She is eight years old–a magical age. When I was eight, I remember visiting some friends of my mother’s in Rome. They were a couple–grown-ups, but young grown-ups. I called the man, whose name was George, “the Wizard” (not sure why–I had read some of The Hobbit by then), and I had a great time with him. He gave me a copy of Bury My Heart at Wounded Knee, which I loved because my third-grade teacher, whom I had left behind at my regular school, had worked on a reservation and woke us all up to the sufferings of Native peoples. It was magic to be in Rome with cool adults, to be allowed to swing George’s hand and carry his umbrella, and to talk about books with him. I know eight is a magical age.

So of course I had to write about Isabella. I juxtaposed her magic with Ukraine’s surprising and seemingly miraculous defense against the Russian invasion, and the editors of The Pine Cone Review accepted my flash creative nonfiction for Issue 4. I look forward to seeing it there and to familiarizing myself with the publication. It is interesting because it is rooted in “brown” identity–the staff are from various formerly colonized nations–but open to a mix of perspectives, as long as they are creative voices. I feel this is a hopeful and positive approach in our divided world. It seems like the sort of magic we need.

Blog To Be Featured on Mslexia

Marta Stankevica, Woman_Writing_a_Letter.gif. Derived from Gerard ter Borch – Woman Writing a Letter – 797 – Mauritshuis.jpg. 2020. Wikimedia Commons. CC BY 4.0.

I was pleasantly surprised to find that my blog–yes, the very blog you are reading right now–has been accepted by Mslexia for their “Blogability” feature. It will appear in Issue 94 in June.

Mslexia is a print and digital magazine produced in the UK for women writers. I am not very familiar with it, but I was on its mailing list, and when I saw the call for “Blogability” submissions, I thought, “Why not?” After all, blogging is writing too, and, as I said in my description, I have become fond of the opportunities this space affords. It is not just a place to advertise my writing and thank those who publish it, but also a place to explore the issues I face as a writer, to link my work to the personal events that lead me to produce it, and, at times, to vent. I’m happy to find that Mslexia thought this would be interesting and helpful for their readers, and I hope some of those readers may meander over and check out Word Music.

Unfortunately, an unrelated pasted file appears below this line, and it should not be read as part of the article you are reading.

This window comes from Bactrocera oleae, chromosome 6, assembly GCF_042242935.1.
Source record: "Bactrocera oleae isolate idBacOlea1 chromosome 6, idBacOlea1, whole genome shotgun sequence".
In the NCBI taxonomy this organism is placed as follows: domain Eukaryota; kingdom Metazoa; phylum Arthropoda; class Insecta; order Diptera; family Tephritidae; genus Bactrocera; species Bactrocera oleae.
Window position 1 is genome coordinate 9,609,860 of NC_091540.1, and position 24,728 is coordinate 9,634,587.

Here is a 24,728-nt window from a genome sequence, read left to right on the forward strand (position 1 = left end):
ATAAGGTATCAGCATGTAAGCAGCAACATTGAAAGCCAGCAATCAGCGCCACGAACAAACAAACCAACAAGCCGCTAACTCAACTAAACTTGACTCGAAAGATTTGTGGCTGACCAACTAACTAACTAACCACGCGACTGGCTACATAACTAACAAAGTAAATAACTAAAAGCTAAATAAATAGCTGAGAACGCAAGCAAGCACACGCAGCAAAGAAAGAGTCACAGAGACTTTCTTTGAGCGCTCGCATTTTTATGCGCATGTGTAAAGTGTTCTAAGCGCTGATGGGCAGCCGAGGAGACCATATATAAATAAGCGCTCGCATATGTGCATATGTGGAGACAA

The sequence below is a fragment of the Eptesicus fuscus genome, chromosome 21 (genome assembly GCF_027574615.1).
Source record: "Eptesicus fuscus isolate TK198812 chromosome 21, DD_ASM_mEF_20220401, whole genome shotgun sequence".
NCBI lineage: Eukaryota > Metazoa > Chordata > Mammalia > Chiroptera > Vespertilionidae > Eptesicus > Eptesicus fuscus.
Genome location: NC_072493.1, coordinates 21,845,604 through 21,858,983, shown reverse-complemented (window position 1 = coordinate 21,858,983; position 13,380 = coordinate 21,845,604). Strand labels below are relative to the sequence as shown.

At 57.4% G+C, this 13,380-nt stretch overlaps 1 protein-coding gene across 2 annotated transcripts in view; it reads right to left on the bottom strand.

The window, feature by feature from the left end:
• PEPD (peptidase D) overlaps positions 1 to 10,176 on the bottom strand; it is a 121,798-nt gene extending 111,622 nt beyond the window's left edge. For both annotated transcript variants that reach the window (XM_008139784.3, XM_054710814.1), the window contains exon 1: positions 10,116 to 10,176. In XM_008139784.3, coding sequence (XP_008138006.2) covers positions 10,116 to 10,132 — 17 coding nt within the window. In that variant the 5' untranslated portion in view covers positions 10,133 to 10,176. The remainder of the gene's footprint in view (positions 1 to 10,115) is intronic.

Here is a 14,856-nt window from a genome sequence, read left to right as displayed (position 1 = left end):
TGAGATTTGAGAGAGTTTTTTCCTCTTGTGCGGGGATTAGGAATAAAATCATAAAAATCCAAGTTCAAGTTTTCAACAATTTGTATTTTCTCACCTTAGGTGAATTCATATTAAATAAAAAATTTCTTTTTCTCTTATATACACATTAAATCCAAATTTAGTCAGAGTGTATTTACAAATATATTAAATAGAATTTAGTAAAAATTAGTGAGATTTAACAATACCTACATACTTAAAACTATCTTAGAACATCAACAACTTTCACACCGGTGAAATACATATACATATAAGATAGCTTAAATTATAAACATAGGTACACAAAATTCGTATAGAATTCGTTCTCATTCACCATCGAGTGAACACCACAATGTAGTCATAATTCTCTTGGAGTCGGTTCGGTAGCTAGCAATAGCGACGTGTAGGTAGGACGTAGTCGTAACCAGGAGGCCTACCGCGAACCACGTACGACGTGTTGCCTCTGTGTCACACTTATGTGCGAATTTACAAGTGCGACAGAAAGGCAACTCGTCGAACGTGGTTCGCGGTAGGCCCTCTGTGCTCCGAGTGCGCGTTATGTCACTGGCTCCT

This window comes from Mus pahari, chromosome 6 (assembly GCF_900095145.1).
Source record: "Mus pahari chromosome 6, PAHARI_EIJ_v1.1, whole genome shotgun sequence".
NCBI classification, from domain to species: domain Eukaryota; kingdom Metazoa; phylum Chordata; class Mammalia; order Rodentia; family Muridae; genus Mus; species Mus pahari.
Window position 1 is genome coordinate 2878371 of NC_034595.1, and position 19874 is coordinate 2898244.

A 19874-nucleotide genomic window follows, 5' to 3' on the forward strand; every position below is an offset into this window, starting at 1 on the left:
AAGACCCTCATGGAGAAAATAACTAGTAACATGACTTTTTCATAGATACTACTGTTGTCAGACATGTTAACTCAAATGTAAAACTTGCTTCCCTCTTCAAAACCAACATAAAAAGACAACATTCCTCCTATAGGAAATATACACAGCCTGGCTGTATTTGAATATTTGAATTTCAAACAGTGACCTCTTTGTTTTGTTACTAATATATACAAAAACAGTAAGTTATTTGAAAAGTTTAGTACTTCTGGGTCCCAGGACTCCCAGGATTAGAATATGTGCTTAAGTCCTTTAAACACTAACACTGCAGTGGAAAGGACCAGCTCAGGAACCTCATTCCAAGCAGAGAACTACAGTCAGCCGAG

Maxine Davies, Production Editor at Mslexia, sent me a form that asked for further information, such as what I do besides writing and what my most recent publications are, so I look forward to seeing how the whole piece incorporates that. In the meantime, I will subscribe to the digital edition and familiarize myself with this useful resource.

Bio and Poem Sequence Up at Fevers of the Mind

Doug Smith, Gibbon wolf pack standing on snow. 1 March 2007. Wikimedia Commons. PD.

It was fun to find I had made my debut as a Wolfpack Contributor over at David L O’Nan’s Fevers of the Mind.

Both my bio and my poem sequence, “Three Poems About the Grand Canyon,” are up there now. I have been reading the bios and poems of my fellow pack members, and it is flattering and challenging to find myself in such heady company. I will have to pull my poetic socks up.

I wrote about my Grand Canyon poems a little here. Although Editor O’Nan has kindly called them a “showcase,” they are three very short poems that try to express the sublimity of the Grand Canyon by showing how hard it is to process that awe-inspiring place and convey it in writing. In the poem, my persona views the wrist fracture I got from falling there as a point of contact and communication between the canyon and me. On one hand, this is a fantasy; the Grand Canyon is supremely indifferent to us. On the other hand, I do feel that by cracking my bone, the rocks made manifest my own indifferent physicality, even my stony places, thereby linking me to the canyon more closely.

I am reasonably happy with the piece, and grateful to Editor O’Nan for putting it up. Now. What about next month?

Grand Canyon; taken by me, December 2021.